But, lo and behold, Prometheus took pity on the man because he lacked a special power, gift, or some ability that made him better equipped for his survival on earth. The other animals had all sorts of powers that Epimetheus distributed among them based on a principle of compensation: the smaller creatures received wings or dwelling underground; larger, already had an advantage over others. But Epimetheus, who was not a particularly clever boy, exhausted all the powers on other animals forgetting about humans. So Prometheus, his wise brother, stole from Hephaestus and Athena the gift of craft or skill in the arts along with fire so they could use this techné to their advantage.

Because of the Epimethean (belonging to the Titan of afterthought, the past, recollection, and reflection) fault of forgetting and the Promethean (of the Titan of foresight, the future, anticipation) fault of theft, humans became differentiated from animals as the only creatures that partook of the divine, that acknowledged gods through worship and sacrifice, and that became aware of their own mortality vis-à-vis the immortality of the gods. Due to the Olympian conflict that ensued from the brothers' faults, Pandora released elpis from her box. Elpis being both hope and fear or rather expectation is an extension of suffering. In Aeschylus's Prometheus Bound the Titan says that he bestowed on humans "blind hope."

So through the faults of the Titans humans have fallen. They became aware of time. They began to anticipate and fear death. They discovered articulate speech. They invented houses, bedding, automobiles, clothes, Prada.... They became both producers of commodities and consumers. And--like the Promethean liver--their hunger, ills, suffering, and labor returns every day for eternity. And the liver, the organ of all the humors and passions, is the cause of their suffering. Because of their techné, skill or craft, they learned to manipulate nature and to destroy it. Being the only creatures in between nature and gods, they neither belong to the natural nor the divine world. They are perpetually incomplete, inadequade, imbalanced, unstable, always disatisfied. They either rely too much on the past or look too far into the future; they have no present but exist in time.

Tuesday, July 20, 2010

Pimpin' My Crib

It’s amazing what a little paint can do: it can fully transform a room, remove dirt and mess, and improve karma. Seven days of work and $200 later, voila!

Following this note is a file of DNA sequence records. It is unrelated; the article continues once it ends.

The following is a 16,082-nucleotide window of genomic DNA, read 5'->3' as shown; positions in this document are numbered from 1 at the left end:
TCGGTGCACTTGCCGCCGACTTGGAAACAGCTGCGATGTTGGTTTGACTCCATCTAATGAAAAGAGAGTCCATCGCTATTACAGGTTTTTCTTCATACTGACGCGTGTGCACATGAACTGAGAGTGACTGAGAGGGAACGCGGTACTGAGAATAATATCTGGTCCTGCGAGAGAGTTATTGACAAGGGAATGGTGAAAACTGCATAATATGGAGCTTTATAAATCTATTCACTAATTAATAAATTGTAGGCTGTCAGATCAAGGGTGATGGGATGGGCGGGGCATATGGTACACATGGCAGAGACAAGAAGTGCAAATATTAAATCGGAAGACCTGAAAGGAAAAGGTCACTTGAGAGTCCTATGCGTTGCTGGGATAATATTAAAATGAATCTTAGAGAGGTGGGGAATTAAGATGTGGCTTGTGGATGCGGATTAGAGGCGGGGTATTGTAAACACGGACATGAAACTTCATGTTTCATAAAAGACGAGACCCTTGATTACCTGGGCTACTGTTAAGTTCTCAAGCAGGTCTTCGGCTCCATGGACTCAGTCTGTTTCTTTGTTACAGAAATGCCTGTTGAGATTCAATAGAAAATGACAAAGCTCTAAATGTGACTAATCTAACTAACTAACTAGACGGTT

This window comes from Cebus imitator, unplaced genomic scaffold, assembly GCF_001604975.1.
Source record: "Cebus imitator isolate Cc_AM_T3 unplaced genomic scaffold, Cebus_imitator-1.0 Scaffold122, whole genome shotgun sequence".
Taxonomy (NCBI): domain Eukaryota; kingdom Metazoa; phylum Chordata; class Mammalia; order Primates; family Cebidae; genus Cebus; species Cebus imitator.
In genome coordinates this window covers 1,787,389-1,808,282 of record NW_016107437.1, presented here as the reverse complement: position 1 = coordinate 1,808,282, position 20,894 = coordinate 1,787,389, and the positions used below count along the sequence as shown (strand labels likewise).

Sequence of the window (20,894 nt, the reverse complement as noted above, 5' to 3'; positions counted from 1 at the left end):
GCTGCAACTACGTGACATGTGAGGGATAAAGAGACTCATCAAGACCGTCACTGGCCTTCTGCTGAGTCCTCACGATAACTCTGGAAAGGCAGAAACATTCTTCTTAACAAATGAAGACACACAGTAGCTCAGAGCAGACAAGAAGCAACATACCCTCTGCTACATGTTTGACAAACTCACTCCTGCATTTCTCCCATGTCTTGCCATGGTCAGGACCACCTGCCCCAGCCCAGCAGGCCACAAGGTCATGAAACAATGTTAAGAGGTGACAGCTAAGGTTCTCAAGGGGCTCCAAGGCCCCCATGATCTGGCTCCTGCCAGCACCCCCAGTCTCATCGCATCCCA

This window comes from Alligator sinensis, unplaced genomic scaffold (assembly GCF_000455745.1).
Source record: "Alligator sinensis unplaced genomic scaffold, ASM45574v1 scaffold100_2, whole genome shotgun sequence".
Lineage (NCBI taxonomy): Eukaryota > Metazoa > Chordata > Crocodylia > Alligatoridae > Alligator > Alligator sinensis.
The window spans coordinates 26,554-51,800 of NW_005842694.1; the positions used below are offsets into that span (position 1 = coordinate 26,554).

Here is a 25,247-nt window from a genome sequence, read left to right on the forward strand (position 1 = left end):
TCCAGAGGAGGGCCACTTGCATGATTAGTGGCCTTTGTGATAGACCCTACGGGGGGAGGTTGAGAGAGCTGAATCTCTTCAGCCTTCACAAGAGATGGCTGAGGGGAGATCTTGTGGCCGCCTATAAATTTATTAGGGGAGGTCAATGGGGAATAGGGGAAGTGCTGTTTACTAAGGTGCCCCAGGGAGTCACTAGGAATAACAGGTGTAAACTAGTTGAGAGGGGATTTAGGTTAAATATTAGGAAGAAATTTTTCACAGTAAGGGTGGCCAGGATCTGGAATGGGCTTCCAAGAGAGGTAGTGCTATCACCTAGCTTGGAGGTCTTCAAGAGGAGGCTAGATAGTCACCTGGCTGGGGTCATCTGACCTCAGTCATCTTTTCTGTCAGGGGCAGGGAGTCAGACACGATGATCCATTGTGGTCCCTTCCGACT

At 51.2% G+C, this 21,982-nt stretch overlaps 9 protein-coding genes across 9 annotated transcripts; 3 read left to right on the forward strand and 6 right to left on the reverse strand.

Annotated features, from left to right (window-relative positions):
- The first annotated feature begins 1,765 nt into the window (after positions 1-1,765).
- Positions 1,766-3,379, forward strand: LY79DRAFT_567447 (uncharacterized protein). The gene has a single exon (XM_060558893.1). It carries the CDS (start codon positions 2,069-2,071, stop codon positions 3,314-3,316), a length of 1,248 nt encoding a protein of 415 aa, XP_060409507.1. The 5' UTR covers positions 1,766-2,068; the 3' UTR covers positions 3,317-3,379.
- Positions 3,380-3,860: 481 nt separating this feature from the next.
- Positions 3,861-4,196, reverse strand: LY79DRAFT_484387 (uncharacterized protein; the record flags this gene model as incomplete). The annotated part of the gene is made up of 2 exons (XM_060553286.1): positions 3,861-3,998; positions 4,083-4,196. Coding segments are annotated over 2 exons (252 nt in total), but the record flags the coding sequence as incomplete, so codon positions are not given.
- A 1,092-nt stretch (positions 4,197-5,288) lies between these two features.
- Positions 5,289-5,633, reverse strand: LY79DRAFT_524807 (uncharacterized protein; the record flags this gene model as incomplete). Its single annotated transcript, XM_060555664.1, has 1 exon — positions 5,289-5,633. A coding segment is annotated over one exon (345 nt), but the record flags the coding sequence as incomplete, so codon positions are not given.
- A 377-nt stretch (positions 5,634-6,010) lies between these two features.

I know. I’m a compulsive painter. But I needed to get the kitchen project done before the semester began, otherwise I’d never find enough time to do it. My inspiration came from thinking of Iza’s birthday party this year, but that’s a subject for another blog.

How did I do it? Well, I did not have much to work with: kitchen cabinets from the 60s, I believe, all metal, some with wooden doors—plain, with no design whatsoever, soiled after years of abuse. The top cabinets had no handles, which contributed to the dirtiness. Bottom cabinets sported silver, retro handles. Floor? Linoleum with a funky brown, yellow, turquoise, and green pseudo-mosaic design. Yes, it is possible! Countertops? Turquoise with gold swirls.

The challenge: transform this kitchen without a major investment.

I started by painting the cabinets, since it would have been too expensive to replace them. Oil primer, a coat of white paint, and some joint compound at least cleaned up the room and patched holes and cracks. But it looked awful! So I put down the white paint and went to the hardware store for some color. I also knew it was necessary to use more than one color in order to keep the eye focused on the pretty design, rather than the strange floor and countertops. With the floor and the countertops, the color scheme was pretty much prescribed: turquoise and green. Now I just needed to find decent hues that would be pleasant and fresh. The kitchen is rather small, so the colors needed to be relatively light and bright. Since there is no door to the kitchen, I also had to be mindful of the colors blending well with the purple living room. Another essential purchase: contact paper for all the cabinets.